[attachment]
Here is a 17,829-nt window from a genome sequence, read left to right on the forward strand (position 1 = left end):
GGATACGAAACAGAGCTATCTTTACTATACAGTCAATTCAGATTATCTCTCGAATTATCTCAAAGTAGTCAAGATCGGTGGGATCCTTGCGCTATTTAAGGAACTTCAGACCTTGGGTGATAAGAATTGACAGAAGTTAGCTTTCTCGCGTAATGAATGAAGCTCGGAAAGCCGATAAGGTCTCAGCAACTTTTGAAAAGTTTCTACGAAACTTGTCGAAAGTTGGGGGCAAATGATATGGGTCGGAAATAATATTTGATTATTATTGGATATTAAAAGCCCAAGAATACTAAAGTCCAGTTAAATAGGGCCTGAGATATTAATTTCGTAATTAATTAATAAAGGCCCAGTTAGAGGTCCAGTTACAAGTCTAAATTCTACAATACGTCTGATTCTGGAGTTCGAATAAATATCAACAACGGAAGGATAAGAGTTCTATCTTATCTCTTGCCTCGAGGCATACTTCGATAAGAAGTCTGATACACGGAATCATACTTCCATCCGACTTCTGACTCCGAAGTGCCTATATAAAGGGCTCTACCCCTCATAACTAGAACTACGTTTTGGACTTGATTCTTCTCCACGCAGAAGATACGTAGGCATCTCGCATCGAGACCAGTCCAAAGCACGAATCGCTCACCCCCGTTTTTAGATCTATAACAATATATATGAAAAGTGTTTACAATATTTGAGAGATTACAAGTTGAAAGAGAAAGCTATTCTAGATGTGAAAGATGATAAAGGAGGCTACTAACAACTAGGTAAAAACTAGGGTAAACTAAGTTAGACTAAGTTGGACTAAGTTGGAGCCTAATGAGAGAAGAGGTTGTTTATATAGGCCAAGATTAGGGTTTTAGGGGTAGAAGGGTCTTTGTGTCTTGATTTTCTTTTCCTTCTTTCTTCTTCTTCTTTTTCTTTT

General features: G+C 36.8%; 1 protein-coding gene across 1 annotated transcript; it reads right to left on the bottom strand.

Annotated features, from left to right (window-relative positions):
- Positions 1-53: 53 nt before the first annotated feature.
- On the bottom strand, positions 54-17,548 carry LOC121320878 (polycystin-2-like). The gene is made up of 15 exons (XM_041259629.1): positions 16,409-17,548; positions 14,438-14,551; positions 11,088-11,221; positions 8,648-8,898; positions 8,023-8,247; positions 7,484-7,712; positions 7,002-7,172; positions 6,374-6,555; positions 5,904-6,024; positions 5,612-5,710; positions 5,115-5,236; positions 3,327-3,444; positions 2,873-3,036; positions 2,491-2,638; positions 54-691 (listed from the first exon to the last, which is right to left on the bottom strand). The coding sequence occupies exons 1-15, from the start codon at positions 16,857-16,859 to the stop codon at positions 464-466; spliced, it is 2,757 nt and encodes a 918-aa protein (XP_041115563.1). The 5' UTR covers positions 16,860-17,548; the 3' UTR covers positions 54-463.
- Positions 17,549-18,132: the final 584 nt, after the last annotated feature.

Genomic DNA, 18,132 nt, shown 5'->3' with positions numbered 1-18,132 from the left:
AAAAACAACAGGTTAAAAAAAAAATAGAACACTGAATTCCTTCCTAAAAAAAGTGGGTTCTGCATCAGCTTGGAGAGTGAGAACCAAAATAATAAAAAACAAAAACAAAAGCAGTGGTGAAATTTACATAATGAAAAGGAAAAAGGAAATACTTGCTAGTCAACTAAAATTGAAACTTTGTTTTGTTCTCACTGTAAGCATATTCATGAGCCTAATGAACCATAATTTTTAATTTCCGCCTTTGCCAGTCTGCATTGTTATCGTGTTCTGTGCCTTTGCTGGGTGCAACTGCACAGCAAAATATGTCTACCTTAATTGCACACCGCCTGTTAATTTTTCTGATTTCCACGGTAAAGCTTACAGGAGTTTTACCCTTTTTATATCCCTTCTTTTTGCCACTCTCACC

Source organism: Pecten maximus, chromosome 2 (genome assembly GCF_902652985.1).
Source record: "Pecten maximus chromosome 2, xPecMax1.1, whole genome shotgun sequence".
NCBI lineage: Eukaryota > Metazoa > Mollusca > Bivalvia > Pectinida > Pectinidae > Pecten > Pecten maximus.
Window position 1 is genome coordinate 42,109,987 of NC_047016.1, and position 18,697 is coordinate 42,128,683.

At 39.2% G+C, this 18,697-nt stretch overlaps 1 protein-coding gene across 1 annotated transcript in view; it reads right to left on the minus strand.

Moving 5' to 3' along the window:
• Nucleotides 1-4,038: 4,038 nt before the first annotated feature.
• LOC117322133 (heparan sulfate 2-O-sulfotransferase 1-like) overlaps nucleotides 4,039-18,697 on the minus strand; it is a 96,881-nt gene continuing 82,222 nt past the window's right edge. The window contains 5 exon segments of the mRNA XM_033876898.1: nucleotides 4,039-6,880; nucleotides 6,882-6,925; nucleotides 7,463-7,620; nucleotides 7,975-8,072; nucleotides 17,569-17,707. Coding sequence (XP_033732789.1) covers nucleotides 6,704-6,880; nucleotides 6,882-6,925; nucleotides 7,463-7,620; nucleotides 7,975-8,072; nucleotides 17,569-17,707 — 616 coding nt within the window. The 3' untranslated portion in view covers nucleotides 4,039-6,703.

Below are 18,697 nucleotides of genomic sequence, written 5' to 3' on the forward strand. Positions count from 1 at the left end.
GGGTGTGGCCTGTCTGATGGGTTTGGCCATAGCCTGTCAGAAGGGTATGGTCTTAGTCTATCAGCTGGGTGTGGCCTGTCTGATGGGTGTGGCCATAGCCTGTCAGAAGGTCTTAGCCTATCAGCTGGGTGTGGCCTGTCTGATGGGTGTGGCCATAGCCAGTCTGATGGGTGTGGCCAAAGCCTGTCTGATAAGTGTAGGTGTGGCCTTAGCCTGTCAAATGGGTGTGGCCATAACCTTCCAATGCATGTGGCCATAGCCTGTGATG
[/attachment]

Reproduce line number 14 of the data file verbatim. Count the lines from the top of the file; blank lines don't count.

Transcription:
At 39.2% G+C, this 18,697-nt stretch overlaps 1 protein-coding gene across 1 annotated transcript in view; it reads right to left on the minus strand.